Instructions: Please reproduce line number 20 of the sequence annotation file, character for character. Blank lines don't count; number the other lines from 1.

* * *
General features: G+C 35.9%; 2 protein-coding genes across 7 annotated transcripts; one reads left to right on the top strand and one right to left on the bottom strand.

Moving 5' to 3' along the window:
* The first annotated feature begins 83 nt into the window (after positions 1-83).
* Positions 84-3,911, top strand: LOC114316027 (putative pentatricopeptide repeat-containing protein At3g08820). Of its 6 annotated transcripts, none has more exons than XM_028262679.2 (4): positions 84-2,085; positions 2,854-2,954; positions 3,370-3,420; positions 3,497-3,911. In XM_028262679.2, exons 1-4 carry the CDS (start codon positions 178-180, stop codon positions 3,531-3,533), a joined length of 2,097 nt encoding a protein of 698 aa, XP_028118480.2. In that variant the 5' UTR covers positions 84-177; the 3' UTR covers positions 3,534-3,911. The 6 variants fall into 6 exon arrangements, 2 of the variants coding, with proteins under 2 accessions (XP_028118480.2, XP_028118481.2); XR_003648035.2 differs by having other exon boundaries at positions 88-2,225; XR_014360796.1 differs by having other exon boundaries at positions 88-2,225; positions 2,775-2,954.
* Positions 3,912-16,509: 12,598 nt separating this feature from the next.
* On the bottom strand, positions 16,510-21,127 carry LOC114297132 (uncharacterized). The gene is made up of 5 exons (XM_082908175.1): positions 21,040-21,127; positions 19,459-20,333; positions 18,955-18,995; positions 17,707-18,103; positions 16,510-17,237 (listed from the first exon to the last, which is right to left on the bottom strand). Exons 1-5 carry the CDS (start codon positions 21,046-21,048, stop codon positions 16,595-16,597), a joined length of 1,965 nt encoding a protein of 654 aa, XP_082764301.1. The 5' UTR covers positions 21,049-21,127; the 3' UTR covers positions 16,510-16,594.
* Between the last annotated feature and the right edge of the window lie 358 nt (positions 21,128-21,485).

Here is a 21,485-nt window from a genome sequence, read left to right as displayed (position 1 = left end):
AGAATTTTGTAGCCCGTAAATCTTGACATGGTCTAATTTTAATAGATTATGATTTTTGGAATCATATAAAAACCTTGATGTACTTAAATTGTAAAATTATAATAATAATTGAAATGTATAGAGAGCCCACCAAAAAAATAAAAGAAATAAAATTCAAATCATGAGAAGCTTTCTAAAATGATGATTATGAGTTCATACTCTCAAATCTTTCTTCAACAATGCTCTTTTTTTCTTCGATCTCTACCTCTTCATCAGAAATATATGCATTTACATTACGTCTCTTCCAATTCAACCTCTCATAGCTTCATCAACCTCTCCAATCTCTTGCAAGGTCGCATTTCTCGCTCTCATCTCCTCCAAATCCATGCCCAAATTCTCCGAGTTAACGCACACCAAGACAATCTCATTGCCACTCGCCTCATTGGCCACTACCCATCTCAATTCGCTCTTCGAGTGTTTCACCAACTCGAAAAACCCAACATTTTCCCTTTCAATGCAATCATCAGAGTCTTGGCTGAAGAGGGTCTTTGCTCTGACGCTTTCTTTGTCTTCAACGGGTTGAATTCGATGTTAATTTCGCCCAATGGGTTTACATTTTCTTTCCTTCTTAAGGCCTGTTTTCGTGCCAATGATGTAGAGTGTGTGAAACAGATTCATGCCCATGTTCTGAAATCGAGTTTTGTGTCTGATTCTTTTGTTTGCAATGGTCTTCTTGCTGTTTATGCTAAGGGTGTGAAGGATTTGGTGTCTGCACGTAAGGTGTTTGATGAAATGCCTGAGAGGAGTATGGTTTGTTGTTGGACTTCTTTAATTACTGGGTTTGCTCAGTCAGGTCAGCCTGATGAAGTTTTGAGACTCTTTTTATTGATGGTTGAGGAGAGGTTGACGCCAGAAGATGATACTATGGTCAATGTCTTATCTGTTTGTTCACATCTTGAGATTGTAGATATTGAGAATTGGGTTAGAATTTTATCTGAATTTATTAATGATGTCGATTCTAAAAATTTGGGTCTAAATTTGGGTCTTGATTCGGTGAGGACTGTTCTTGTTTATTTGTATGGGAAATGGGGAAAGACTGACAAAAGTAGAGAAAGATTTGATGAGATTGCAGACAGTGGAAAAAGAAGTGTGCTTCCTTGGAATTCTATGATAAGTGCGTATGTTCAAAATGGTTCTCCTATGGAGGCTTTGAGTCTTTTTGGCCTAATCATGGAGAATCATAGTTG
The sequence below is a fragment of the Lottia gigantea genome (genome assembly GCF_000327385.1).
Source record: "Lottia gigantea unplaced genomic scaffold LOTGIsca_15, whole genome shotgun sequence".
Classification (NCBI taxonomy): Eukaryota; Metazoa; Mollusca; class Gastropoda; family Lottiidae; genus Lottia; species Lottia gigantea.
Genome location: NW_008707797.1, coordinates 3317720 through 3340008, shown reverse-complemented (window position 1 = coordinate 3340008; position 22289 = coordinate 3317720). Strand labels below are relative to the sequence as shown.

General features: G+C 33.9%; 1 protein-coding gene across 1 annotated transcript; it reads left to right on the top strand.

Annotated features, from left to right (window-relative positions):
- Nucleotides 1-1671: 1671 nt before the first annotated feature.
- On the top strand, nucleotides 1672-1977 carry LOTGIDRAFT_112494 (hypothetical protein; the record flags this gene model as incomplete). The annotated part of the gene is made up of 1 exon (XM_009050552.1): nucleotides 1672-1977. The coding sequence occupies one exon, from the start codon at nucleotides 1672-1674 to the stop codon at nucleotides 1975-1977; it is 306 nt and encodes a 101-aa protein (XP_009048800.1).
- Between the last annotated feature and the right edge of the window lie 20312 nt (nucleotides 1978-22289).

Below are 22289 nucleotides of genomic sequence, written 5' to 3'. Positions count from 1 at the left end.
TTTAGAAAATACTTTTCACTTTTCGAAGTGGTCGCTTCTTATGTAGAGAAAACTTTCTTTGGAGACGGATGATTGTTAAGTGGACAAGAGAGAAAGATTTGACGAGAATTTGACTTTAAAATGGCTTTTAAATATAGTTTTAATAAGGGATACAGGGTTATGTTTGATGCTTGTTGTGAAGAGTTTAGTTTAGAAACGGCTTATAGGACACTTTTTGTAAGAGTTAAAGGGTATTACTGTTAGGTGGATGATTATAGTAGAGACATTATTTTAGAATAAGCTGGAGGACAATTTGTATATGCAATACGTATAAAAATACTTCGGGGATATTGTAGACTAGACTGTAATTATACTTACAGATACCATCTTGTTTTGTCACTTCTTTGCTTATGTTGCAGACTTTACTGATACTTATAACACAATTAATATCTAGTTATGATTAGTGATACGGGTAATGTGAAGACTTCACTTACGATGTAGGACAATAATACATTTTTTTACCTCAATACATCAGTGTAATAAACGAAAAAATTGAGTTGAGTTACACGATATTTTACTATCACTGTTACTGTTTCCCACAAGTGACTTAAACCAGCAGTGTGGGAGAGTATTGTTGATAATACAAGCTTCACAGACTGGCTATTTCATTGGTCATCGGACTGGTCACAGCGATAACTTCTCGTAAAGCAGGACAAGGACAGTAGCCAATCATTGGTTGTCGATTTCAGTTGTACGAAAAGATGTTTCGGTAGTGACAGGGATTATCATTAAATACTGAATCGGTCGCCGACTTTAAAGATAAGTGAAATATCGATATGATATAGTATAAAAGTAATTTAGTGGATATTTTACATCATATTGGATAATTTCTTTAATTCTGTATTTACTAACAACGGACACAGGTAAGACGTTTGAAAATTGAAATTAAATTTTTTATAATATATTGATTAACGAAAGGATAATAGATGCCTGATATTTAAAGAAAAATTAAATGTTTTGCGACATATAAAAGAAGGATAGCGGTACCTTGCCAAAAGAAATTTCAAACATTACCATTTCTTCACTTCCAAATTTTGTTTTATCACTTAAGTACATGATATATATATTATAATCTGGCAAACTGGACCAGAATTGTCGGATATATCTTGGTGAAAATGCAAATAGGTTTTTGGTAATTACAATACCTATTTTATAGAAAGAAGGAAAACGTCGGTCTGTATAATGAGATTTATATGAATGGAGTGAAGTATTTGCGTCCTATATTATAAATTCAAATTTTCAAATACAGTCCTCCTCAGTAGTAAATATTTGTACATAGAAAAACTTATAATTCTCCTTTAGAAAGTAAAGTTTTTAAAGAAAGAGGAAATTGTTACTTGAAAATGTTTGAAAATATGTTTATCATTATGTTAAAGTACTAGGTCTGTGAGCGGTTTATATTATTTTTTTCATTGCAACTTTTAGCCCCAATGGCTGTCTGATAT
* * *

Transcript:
TTTAGAAAATACTTTTCACTTTTCGAAGTGGTCGCTTCTTATGTAGAGAAAACTTTCTTTGGAGACGGATGATTGTTAAGTGGACAAGAGAGAAAGATTTGACGAGAATTTGACTTTAAAATGGCTTTTAAATATAGTTTTAATAAGGGATACAGGGTTATGTTTGATGCTTGTTGTGAAGAGTTTAGTTTAGAAACGGCTTATAGGACACTTTTTGTAAGAGTTAAAGGGTATTACTGTTAGGTGGATGATTATAGTAGAGACATTATTTTAGAATAAGCTGGAGGACAATTTGTATATGCAATACGTATAAAAATACTTCGGGGATATTGTAGACTAGACTGTAATTATACTTACAGATACCATCTTGTTTTGTCACTTCTTTGCTTATGTTGCAGACTTTACTGATACTTATAACACAATTAATATCTAGTTATGATTAGTGATACGGGTAATGTGAAGACTTCACTTACGATGTAGGACAATAATACATTTTTTTACCTCAATACATCAGTGTAATAAACGAAAAAATTGAGTTGAGTTACACGATATTTTACTATCACTGTTACTGTTTCCCACAAGTGACTTAAACCAGCAGTGTGGGAGAGTATTGTTGATAATACAAGCTTCACAGACTGGCTATTTCATTGGTCATCGGACTGGTCACAGCGATAACTTCTCGTAAAGCAGGACAAGGACAGTAGCCAATCATTGGTTGTCGATTTCAGTTGTACGAAAAGATGTTTCGGTAGTGACAGGGATTATCATTAAATACTGAATCGGTCGCCGACTTTAAAGATAAGTGAAATATCGATATGATATAGTATAAAAGTAATTTAGTGGATATTTTACATCATATTGGATAATTTCTTTAATTCTGTATTTACTAACAACGGACACAGGTAAGACGTTTGAAAATTGAAATTAAATTTTTTATAATATATTGATTAACGAAAGGATAATAGATGCCTGATATTTAAAGAAAAATTAAATGTTTTGCGACATATAAAAGAAGGATAGCGGTACCTTGCCAAAAGAAATTTCAAACATTACCATTTCTTCACTTCCAAATTTTGTTTTATCACTTAAGTACATGATATATATATTATAATCTGGCAAACTGGACCAGAATTGTCGGATATATCTTGGTGAAAATGCAAATAGGTTTTTGGTAATTACAATACCTATTTTATAGAAAGAAGGAAAACGTCGGTCTGTATAATGAGATTTATATGAATGGAGTGAAGTATTTGCGTCCTATATTATAAATTCAAATTTTCAAATACAGTCCTCCTCAGTAGTAAATATTTGTACATAGAAAAACTTATAATTCTCCTTTAGAAAGTAAAGTTTTTAAAGAAAGAGGAAATTGTTACTTGAAAATGTTTGAAAATATGTTTATCATTATGTTAAAGTACTAGGTCTGTGAGCGGTTTATATTATTTTTTTCATTGCAACTTTTAGCCCCAATGGCTGTCTGATAT